NOKHUM STUTSHKOV (NAHUM STUTCHKOFF) (June 7, 1893-November 6, 1965)
His family name at birth was Shtutshka. He was born in Brok, Lomzhe region, Russian Poland. In 1900 his family moved to Warsaw. He studied in religious elementary schools and later in yeshivas in Lomzhe and Warsaw, and in the Vasilkov (Wasilków) group. Surreptitiously, he began to education himself. He became a member of the drama circle Hazemir (The nightingale), under the supervision of Y. L. Perets. He translated and adapted for the theater a series of plays, such as: Der dakhdeker oder shlyomke blekher (The roofer or Shlyomke the tinsmith [original: Der dachdecker]) and Der kleyner toes (The little mistake [original: Ein kleiner Irrthum (The little error)]—both by Louis Angely; Herkules (Hercules), a one-act play by G. Bel; and the melodrama Di gasnkinder (The street kids); among others. He traveled around Poland and Russia with the Kompanyets Troupe. In Kharkov he was drafted into the Russian army. After completing military service, he worked with Adolph Segal in the theater and translated for him such plays as: Khave (Eve), Yehudis (Judith), Farkoyfter shklaf (Sold slave), and Der 70-yoriker yubileum (The seventieth-year jubilee). Over the years 1917-1921, he participated in the Kharkov Yiddish theater “Unzer vinkl” (Our corner) and for it adapted Voltaire’s Dos kapore-hindl (The scapegoat [original: Candide?]), Molière’s Skopyens shmad-shtik (The tricks of Scapin [original: Les Fourberies de Scapin]), and Jacinto Benavente’s Interesn-shpil (Play of interests [original: Los intereses creados (The bonds of interest). He later became the leader of the Vitebsk Yiddish state theater and translated for it Molière’s Der karger (The miser [original: L’Avare]). In 1923 Stutshkov came to the United States and played in a number of different theaters. He was also the author of a series of original stage pieces, such as: Mazl tsu froyen (Women’s luck) under the pen name N. Broker, Di tsvey kales, oder a khasene in shtetl (The two brides, or a wedding in town), Der holdop in di maunteyns (The hold-up in the mountains), Di dray hasanim (The three bridegrooms), Der argentiner tate oder far a tatns zind (The Argentinian father or for a father’s sin), Farges mikh nit oder froy fun amol (Forget me not or the woman from the past), In roytn rusland (In red Russia), Az der rebe vil (What the rebbe wishes), Meridzh laisens (Marriage license), and Oy, amerike (Oh, America), among others. In 1926 he became secretary of the Yiddish playwrights’ league in America. From 1932 he performed on Sundays for radio station WEVD a radio program for children entitled “Feter nokhums sho” (Uncle Nokhum’s hour), as well as other programs with such titles as: “Bay tate-mames tish” (At the family table), “Mame-loshn” (Mother tongue), “Sheker un shlimazl” (Liar and unlucky), and “In a yidisher groseri” (In a Jewish grocery store). From the 1930s he was also well-known as a lexicographer. His first book was: Yidisher gramen-leksikon (Yiddish rhyming lexicon) (New York: Leksik, 1931), 330 pp. His greatest lexicographic accomplishment was: Oytser fun der yidisher shprakh (Treasury of the Yiddish language), edited by Dr. M. Weinreich (New York: YIVO, 1950), 936 + 60 pp. This thesaurus is arranged (according to concepts, also according to the significance or characteristic attributes) into 620 groups with an index of 200 pages, the rules of YIVO orthography, with instructions on how to use the book. This volume prepared the groundwork for another language project: Der groyser verterbukh fun der yidisher shprakh (The great dictionary of the Yiddish language). “In Nokhum Stutshkov,” wrote Max Weinreich, “was combined the love of his mother tongue, an understanding of generalizations and particularities, tireless diligence and practice in administering a plan of action…. The form in which the user now possesses Oytser fun der yidisher shprakh (a book of 1,000 pages, painstakingly thought out in structure) is without a doubt the greatest concluding achievement of Yiddish lexicography since Shiye-Mortkhe Lifshits’s dictionary work in the last third of the nineteenth century.” With the publication of Oytser, he began working on the “Great Dictionary” project. He executed the necessary organization task of the project and assembled a great quantity of materials, but alas he did not remain with the new institution (his role in the Dictionary project is noted in the introduction to its first volume). In subsequent years Stutshkov prepared a treasury of the Hebrew language entitled Otsar hasafa haivrit (Treasury of the Hebrew language), published posthumously in New York in 1968. In 1960 he visited the state of Israel. He also wrote under the pen names: Gamzu and N. Broker. He work appeared as well in: Shtern (Star) in Minsk in 1920 and Forverts (Forward) in New York.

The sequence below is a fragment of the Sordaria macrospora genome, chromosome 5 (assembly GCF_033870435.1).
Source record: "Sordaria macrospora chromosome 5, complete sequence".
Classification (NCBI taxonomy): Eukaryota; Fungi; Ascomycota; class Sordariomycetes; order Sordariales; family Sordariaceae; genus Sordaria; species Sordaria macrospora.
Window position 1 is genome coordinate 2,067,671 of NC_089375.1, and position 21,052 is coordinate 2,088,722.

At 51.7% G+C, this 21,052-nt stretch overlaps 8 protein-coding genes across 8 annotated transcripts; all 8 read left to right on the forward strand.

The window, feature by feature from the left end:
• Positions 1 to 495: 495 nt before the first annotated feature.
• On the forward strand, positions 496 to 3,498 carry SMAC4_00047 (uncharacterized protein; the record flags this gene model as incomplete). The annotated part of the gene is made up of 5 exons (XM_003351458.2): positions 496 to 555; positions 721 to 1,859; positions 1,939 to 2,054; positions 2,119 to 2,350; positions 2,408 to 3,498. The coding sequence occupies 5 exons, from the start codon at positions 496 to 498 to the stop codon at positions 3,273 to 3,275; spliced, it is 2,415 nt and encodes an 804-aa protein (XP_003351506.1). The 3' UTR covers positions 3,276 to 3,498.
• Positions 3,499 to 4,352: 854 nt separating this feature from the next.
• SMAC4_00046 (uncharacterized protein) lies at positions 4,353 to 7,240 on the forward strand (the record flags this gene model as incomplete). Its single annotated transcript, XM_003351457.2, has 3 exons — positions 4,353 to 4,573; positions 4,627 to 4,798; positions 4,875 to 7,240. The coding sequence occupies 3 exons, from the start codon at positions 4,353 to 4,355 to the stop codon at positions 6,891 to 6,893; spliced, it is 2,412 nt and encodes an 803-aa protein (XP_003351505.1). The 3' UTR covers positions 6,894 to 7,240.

Sources: Zalmen Zilbertsvayg, Leksikon fun yidishn teater (Handbook of the Yiddish theater), vol. 2 (New York, 1934), with a bibliography; Dr. A. Mukdoni, in Morgn-zhurnal (New York) (July 24, 1931; June 4, 1950); Kalmen Marmor, in Morgn-frayhayt (New York) (August 17, 1931); B. Ts. Goldberg, in Tog (New York) (September 11, 1931); E. Almi, in Fraye arbeter-shtime (New York) (November 13, 1931); Avrom Reyzen, in Di feder (New York) (1931); Yoyel Entin, in Idisher kemfer (New York) (October 14, 1938); B. Tsvien, in Forverts (New York) (November 12, 1938; June 12, 1951); A. Beylin, in Di prese (Buenos Aires) (April 30, 1950); B. Krupnik, in Haboker (Tel Aviv) (June 10, 1950); Kh. Liberman, in Forverts (June 23, 1950); Moyshe Shtarkman, in Hadoar (New York) (June 30, 1950); Y. Zilberberg, in Idisher kemfer (July 21, 1950); Yankev Glatshteyn, in Morgn-zhurnal (October 18, 1950); Dr. Max Weinreich, in N. Stutshkov, Oytser fun der yidisher shprakh (Treasury of the Yiddish language) (New York, 1950), p. 9; Weinreich, in Yivo-bleter (New York) 35 (1951), pp. 192-98; Kh. Gininger, in Yivo-bleter 25 (1951), pp. 175-92; Y. Botoshanski, in Di naye tsayt (Buenos Aires) (April 20, 1951); Shmuel Niger, in Tog (June 4, 1950; June 11, 1950); Dr. Y. Shatski, in In Jewish Bookland (New York) (November 1950); A. A. Roback, in Books Abroad (1951); N. Ziskind, in Di tsukunft (New York) (January 1953).